New Times,
New Thinking.

Antimicrobial resistance will be “as serious as Covid-19”

Experts warn that scientists and doctors are poorly prepared for the effects of drug-resistant bacteria.

By Harry Clarke-Ezzidio

Antimicrobial resistance (AMR) could be the next global health crisis. “It’s not yet on the scale of Covid, but it will be,” the Liverpool School of Tropical Medicine’s Dr Adam Roberts told the New Statesman’s Future of Healthcare conference on Thursday afternoon (27 October). The search for a solution to drug-resistant microbes, Roberts added, would take “a lot longer” than it took to develop Covid-19 vaccines.

Dr Jenny Harries, the chief executive of the UK Health Security Agency (UKHSA), said she “absolutely agreed” with Roberts. “This is often referred to as the silent epidemic, or, increasingly, the silent pandemic.” Both the scientific and medical communities, Harries added, were ill-prepared to monitor and track potential risks surrounding AMR. “If we don’t do that,” Harries said, “and increasingly we don’t have good surveillance mechanisms to monitor exactly what is happening in the world of antimicrobial resistance, we probably won’t get the evidence to understand what the real risk is.”

In 2014 David Cameron, as prime minister, commissioned a review of AMR. He warned that if left unaddressed we could face the “unthinkable scenario where antibiotics no longer work and we are cast back into the dark ages of medicine”. 

In a recent interview with the New Statesman Sally Davies, the government’s special envoy on AMR, said that solving the issue was “as complex as climate change”, and that the lack of progress was the result of failures of policy, innovation, investment and action. “You only have to look in the developing world to see when they haven’t got access [to antibiotics] how many people die of infections that aren’t treatable,” said Davies. “If they aren’t treatable because of resistance, then we’ve lost modern medicine.”

[See also: Healthcare strikes not in the best interests of patients or NHS, says Wes Streeting]

Select and enter your email address Your weekly guide to the best writing on ideas, politics, books and culture every Saturday. The best way to sign up for The Saturday Read is via The New Statesman's quick and essential guide to the news and politics of the day. The best way to sign up for Morning Call is via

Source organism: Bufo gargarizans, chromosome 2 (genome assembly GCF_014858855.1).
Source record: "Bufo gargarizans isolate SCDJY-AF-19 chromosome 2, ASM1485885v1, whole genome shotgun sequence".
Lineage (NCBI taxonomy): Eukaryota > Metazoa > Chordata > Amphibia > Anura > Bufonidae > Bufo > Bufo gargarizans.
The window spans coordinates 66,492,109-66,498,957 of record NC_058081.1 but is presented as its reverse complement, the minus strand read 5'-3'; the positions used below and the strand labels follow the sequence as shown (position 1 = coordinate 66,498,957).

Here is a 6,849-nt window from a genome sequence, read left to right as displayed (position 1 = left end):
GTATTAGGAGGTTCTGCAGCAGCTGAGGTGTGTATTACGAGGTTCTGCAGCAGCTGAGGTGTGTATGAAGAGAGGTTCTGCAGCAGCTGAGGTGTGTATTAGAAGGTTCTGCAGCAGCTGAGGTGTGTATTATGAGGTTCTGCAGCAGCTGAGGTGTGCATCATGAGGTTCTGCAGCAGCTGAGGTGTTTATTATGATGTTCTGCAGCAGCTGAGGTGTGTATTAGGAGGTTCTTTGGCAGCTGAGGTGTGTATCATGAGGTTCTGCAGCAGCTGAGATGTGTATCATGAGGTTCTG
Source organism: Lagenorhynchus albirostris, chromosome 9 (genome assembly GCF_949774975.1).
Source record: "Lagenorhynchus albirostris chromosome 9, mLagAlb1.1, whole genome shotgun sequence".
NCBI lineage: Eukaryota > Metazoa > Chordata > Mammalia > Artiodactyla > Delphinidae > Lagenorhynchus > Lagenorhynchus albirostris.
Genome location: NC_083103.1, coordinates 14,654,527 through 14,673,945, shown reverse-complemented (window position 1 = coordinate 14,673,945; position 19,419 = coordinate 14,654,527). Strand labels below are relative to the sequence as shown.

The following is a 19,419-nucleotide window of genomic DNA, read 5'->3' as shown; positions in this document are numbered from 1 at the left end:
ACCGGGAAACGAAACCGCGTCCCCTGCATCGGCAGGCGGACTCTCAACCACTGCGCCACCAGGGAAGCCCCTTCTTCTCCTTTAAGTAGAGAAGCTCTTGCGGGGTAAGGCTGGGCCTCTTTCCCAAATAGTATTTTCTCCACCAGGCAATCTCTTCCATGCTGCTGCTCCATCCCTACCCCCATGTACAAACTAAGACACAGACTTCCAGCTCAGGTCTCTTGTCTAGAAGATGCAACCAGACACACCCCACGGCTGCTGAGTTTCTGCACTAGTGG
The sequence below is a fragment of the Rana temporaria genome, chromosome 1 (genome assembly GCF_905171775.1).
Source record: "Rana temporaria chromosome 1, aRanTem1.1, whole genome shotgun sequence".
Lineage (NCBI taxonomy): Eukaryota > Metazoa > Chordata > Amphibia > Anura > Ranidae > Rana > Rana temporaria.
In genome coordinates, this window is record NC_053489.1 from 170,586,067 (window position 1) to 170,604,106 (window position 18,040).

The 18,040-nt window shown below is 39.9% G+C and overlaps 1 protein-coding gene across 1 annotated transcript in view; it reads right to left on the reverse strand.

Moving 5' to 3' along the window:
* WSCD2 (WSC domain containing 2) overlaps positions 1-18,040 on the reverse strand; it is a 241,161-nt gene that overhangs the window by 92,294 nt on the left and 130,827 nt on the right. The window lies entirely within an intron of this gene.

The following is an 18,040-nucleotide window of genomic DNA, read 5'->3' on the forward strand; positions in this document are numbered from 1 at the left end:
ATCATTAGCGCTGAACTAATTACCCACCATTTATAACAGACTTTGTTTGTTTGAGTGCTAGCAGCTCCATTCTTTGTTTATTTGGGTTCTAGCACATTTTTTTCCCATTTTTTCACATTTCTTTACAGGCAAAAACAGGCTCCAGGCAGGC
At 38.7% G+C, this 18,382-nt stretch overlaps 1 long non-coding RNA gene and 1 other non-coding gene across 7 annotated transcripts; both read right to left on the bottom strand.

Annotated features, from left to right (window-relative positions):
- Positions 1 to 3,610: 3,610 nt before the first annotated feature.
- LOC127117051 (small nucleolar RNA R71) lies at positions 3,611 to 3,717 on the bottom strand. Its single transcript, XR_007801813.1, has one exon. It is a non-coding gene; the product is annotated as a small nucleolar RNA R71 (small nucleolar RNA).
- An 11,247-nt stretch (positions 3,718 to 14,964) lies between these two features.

• Administration / Office
  • Arts and Culture
  • Board Member
  • Business / Corporate Services
  • Client / Customer Services
  • Communications
  • Construction, Works, Engineering
  • Education, Curriculum and Teaching
  • Environment, Conservation and NRM
  • Facility / Grounds Management and Maintenance
  • Finance Management
  • Health - Medical and Nursing Management
  • HR, Training and Organisational Development
  • Information and Communications Technology
  • Information Services, Statistics, Records, Archives
  • Infrastructure Management - Transport, Utilities
  • Legal Officers and Practitioners
  • Librarians and Library Management
  • Management
  • Marketing
  • OH&S, Risk Management
  • Operations Management
  • Planning, Policy, Strategy
  • Printing, Design, Publishing, Web
  • Projects, Programs and Advisors
  • Property, Assets and Fleet Management
  • Public Relations and Media
  • Purchasing and Procurement
  • Quality Management
  • Science and Technical Research and Development
  • Security and Law Enforcement
  • Service Delivery
  • Sport and Recreation
  • Travel, Accommodation, Tourism
  • Wellbeing, Community / Social Services
Visit our privacy Policy for more information about our services, how Progressive Media Investments may use, process and share your personal data, including information on your rights in respect of your personal data and how you can unsubscribe from future marketing communications.

Content from our partners
"Heat or eat": how to help millions in fuel poverty
We need an urgent review of UK pensions
The future of private credit

Topics in this article : , ,